Pokemon Rumble Blast – Review

Gaming

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Game Name: Pokemon Rumble Blast
Platform(s): Nintendo 3DS
Publisher(s): Nintendo,
Developer(s): Ambrella
Genre(s): Action RPG
Release Date: October 11, 2011 (US) December 2, 2011 (UK)
Price: $34.99
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Many have been long awaiting the debut of a Pokemon title on the 3DS. Why shouldn’t they be though? The series has dominated Nintendo’s handhelds for generations now and is one of the highest selling franchises of all time. Pokemon Rumble Blast is the first Pokemon title to appear on the new 3D platform, and while it is a spin-off, many of the hardcore fans are sure to snag this title up based on name alone. Pokemon Rumble certainly turned some heads a couple of years ago when it appeared on the WiiWare, but the main question is if that same formula can be executed on a portable platform. What is the final result of Pikachu and friends’ first trip into 3D? Here is my review for Pokemon Rumble Blast for the Nintendo 3DS.

Story:
In Rumble Blast, players take control of nearly the entire roster of Pokemon, but with the creatures themselves now being made out of wind-up toys. Much like the main series, this title thrives on the same idea of “catching them all”, but instead of doing battles in gyms and going through any substantial story, you must take your team of toys throughout various locations and defeat several enemies before tackling one large boss at the end of a stage. If you are looking for a plot that mirrors that of the main line of Pokemon games however, you might be a bit disappointed in the light narrative within this toy-ridden romp as there isn’t much depth to the story told.

The main story revolves around special fountains that are filled with a rejuvenating element known as “glowdrops”. Due to the rare and powerful nature of this special liquid, many evil Pokemon have been draining these fountains and it is up to you to seek out and defeat the culprits with your team of obtained toys. This of course is happening in a “Toy World” where Pokemon are constantly battling to become the Battle Champion, so both tasks run in unison throughout most of the game. While the plot does assist in giving a sense of progression, the game never allows you to get to know any of the monsters you work so hard to catch. You see, each time you defeat a Pokemon and they join your roster, an unchangeable power stat is already pre-assigned and that particular toy cannot be leveled up. This means that the player has to constantly replace and throw away obsolete party members if they want to progress. While this does make the gameplay more strategic to a degree, it sadly prevents the player from forming any sort of attachment to their team. Some may be able to easily overlook this problem, but I personally couldn’t as nearly every Pokemon title of the past (spin-off or not) has always let the player develop somewhat of a bond with their trusted creature(s). That element is why I think the series is so endearing to start with and without a steady and familiar group of heroes, the story suffers to a great degree due to the lack of any character growth.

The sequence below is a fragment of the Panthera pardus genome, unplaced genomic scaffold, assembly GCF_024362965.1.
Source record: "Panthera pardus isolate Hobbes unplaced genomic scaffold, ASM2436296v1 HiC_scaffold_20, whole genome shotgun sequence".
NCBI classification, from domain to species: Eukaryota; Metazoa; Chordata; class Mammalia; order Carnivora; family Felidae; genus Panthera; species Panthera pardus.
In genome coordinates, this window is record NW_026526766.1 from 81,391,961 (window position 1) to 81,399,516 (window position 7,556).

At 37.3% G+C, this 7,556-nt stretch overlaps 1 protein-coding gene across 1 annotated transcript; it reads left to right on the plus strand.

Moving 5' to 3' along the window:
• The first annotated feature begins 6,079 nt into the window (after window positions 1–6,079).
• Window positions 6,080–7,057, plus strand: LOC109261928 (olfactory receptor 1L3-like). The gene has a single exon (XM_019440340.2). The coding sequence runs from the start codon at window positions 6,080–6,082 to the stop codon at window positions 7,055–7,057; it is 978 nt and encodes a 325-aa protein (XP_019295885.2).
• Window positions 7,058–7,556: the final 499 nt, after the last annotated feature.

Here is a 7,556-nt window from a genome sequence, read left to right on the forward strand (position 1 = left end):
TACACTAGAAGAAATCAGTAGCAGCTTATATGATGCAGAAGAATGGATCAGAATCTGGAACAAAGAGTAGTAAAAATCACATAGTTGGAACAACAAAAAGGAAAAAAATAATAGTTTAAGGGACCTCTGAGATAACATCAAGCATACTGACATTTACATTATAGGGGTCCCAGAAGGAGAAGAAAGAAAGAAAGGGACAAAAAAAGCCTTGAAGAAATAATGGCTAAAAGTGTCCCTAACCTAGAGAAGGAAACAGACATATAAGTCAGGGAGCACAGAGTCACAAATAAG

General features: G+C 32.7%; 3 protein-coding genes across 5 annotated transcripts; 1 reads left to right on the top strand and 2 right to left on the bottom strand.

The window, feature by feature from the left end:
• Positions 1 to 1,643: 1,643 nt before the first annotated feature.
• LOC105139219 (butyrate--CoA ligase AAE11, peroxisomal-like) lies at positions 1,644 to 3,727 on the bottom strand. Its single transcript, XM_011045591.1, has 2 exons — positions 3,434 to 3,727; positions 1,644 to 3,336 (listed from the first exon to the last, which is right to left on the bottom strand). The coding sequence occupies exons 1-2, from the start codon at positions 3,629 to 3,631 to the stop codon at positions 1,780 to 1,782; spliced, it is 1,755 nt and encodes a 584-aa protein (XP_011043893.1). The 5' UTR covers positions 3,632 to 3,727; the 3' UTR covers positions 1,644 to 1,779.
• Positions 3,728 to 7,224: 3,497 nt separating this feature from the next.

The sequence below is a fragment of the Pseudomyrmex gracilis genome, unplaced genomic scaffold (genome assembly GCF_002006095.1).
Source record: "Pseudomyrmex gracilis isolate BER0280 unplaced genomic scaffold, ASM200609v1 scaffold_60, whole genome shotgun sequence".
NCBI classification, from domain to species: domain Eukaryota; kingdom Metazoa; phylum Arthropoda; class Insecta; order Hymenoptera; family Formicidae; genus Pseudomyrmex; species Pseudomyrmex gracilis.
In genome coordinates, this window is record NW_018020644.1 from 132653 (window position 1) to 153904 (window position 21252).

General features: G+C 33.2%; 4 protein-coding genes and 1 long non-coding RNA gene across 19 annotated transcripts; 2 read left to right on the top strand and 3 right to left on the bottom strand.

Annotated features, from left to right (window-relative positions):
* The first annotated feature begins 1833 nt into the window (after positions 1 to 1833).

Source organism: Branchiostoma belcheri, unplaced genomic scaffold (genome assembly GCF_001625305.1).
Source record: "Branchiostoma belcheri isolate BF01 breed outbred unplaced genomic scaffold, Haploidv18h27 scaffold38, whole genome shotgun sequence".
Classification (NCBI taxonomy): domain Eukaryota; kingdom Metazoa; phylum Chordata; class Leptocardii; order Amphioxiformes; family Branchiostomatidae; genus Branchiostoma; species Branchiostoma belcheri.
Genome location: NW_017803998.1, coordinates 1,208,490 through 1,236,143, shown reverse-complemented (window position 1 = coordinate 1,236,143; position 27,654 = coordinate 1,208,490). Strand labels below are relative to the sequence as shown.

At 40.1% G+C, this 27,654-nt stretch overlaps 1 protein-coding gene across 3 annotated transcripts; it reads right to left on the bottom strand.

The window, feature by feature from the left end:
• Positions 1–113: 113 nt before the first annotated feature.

This may sound grim to those who are looking for a famous Pokemon filled experience, I can say that there is some personality to be found in this toy-filled world though. Many towns possess quirky NPC Pokemon who all have been given some light dialogue that can make each chapter feel distinct. The main questline feels random and a bit hollow, but there is a still a small redeeming factor in the sheer variety of creatures that can be found roaming about Toy Town and the many other locations in the game, who are all ready to share some insight, tips, or secrets at a moments notice. Even though this interaction was minor, I feel if the same attention was given to the player’s team, the story would have been much easier to follow and more enjoyable overall.

Gameplay:
As I mentioned, Pokemon Rumble Blast consists of the player controlling a toy Pokemon. The heart of the game feels that of a dungeon crawler, as the main objective is simply to fight to the end of each area and keep progressing until one big boss in encountered at the end of a level. Like the main series, each one of these wind-ups have their own move-set, stats, and power level, and all of which must be properly utilized to take on any of the foes ahead successfully. Since each toy cannot be leveled, the player must constantly rely on obtaining coins that are dropped by all opponents they defeat as this currency is used to purchase new moves. It’s a solid system, though Rumble Blast never tries to innovate in it’s mechanics as players progress, which can lead to everything feeling rather bland and repetitive after just a short time.

Rumble Blast is split up into chapters, and each chapter is made up out of a few separate locations that players can explore to find new dungeons. “Explore” may be a bit too strong of a word though, as these areas are found right beside eachother and aside from one or two roaming opponents, there isn’t a lot to see in any of the overworld as a whole. Each dungeon has a set number of Poke-Toys that can be obtained, and every one of these Pokemon have a unique move-set and power level that is based on how far you may be in the game.

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